The vertical plane 0.N2.N1.V including the OZ axis and OV axis is the azimuth plane of the bottom-hole assembly. The angle between the OV axis and the OZ axis, i.e. the angle in the bottom-hole assembly azimuth plane 0.N2.N1.V, is the bottom-hole assembly inclination angle "INC"0 which is the true deviation of the longitudinal axis of the bottom-hole assembly from vertical.
The vertical plane 0.N.V including the OV axis and the 0N axis is the reference azimuth plane or true Magnetic North. The angle measured in a horizontal plane 0.N.N1.E.E1 between the reference azimuth plane 0.N.V (including the OV axis and the ON axis) and the bottom-hole assembly azimuth plane 0.N2.N1.V (including the OV axis and the OZ axis) is the bottom-hole assembly azimuth angle "AZ".
The bottom-hole assembly and the instrumentation package 18 o are static during measurement to obtain bearing readings, due to temporary cessation of drillstring movement. Thus all the relevant angles are fixed during the making of a set of measurements to determine the bearing of the bottom-hole assembly.
The OX axis of the instrumentation package is related to the true Magnetic North axis ON by the vector sum of three angles as follows:
(1) horizontally from the ON axis round Eastwards (clockwise as viewed from above) to a horizontal axis ON1 in the bottom-hole assembly azimuth plane 0.N2.N1.V by the azimuth angle AZ (measured about the origin O in a horizontal plane);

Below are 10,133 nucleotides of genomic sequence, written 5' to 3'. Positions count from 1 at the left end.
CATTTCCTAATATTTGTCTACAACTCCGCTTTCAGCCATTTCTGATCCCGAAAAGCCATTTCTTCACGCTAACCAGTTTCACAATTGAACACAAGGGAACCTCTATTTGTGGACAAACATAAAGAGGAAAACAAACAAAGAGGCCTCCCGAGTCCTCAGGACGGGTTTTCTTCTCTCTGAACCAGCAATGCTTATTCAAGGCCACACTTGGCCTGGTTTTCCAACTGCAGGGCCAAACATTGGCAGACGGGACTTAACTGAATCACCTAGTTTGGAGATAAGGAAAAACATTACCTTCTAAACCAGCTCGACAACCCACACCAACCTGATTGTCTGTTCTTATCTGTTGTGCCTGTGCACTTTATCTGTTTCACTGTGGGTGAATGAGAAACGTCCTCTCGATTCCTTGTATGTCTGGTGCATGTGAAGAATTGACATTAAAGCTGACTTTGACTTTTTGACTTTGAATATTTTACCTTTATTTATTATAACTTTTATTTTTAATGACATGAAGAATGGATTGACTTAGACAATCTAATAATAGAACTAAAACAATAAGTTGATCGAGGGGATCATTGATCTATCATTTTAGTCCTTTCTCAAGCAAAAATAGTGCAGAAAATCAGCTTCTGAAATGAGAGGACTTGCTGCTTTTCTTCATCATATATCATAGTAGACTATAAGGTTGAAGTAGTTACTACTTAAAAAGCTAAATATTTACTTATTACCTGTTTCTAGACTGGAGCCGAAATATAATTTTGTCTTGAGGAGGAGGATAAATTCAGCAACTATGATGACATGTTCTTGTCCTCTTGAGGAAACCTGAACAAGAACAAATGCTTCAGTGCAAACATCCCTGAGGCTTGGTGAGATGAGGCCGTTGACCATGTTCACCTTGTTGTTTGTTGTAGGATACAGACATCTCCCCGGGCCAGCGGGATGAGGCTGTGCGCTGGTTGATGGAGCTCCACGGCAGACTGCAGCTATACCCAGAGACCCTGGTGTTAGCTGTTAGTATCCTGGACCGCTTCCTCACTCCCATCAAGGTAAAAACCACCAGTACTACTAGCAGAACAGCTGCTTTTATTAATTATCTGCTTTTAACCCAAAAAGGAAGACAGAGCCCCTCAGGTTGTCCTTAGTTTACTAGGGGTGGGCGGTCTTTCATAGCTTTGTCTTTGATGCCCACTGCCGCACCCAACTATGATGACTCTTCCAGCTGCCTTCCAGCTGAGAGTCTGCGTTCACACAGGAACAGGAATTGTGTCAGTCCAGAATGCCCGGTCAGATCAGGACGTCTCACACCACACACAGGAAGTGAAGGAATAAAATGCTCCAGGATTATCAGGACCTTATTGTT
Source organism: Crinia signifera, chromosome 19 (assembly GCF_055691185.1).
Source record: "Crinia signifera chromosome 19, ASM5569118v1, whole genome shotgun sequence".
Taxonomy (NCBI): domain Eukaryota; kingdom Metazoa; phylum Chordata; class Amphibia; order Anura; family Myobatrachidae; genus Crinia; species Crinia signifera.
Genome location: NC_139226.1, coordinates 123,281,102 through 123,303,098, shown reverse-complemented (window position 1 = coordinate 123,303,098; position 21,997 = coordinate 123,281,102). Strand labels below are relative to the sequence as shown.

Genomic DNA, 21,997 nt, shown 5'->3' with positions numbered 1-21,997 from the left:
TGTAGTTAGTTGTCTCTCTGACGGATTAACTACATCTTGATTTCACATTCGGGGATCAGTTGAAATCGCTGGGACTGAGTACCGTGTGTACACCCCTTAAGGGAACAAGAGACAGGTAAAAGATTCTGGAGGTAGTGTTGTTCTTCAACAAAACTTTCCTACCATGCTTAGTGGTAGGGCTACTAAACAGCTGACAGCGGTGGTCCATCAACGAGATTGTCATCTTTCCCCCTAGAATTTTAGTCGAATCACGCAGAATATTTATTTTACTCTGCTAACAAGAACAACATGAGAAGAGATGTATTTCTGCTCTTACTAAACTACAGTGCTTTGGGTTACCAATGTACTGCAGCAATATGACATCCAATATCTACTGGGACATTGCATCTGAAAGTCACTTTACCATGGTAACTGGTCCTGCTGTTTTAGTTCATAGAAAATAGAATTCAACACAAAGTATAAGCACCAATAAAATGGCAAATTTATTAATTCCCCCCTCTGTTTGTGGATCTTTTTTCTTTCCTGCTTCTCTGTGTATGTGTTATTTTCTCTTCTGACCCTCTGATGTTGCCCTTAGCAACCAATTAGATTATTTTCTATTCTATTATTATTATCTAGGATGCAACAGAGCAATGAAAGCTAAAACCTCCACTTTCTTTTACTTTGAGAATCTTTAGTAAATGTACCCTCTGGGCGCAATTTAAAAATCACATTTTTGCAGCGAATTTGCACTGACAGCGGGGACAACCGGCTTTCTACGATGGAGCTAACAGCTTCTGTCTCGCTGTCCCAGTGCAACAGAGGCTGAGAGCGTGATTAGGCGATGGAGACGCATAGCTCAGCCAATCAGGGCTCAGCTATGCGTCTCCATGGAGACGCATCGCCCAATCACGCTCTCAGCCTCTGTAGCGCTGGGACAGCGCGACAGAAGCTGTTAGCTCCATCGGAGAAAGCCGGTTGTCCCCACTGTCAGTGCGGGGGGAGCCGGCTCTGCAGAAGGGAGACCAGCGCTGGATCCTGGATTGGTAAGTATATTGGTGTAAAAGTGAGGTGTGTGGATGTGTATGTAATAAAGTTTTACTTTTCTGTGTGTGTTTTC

(2) vertically upwards from the horizontal axis 0N1 in the azimuth plane 0.N2.N1.V to an inclined axis N2 in the Z-plane (the inclined plane 0.N2.E1 including the OX axis and the OY axis) by the inclination angle INC (measured about the origin O in a vertical plane including the origin O); and
(3) a further angle clockwise/Eastwards (as defined above) in the Z-plane from the azimuth plane to the OX axis by the highside angle HS (measured about the origin O in the inclined Z-plane 0.N2.E1 which includes the origin O).
According to the present invention there is provided a method of deriving the true magnitude of the terrestial magnetic field Bze in the direction of the longitudinal axis of a borehole, hereinbefore defined as the OZ axis, at a region of the borehole occupied by an instrumentation package equipped with magnetic vector measuring means for measuring the magnetic vector Bx in the OX axis as hereinbefore defined and for measuring the magnetic vector By in the OY axis as hereinbefore defined, said instrumentation package being further equipped with gravitational vector measuring means for measuring the gravitational vector Gx in the OX axis, for measuring the gravitational vector Gy in the OY axis, and for measuring the gravitational vector Gz in the OZ axis, said method comprising the steps of performing said measurements of the magnetic vectors and the gravitational vectors and from said vector measurements solving the equation: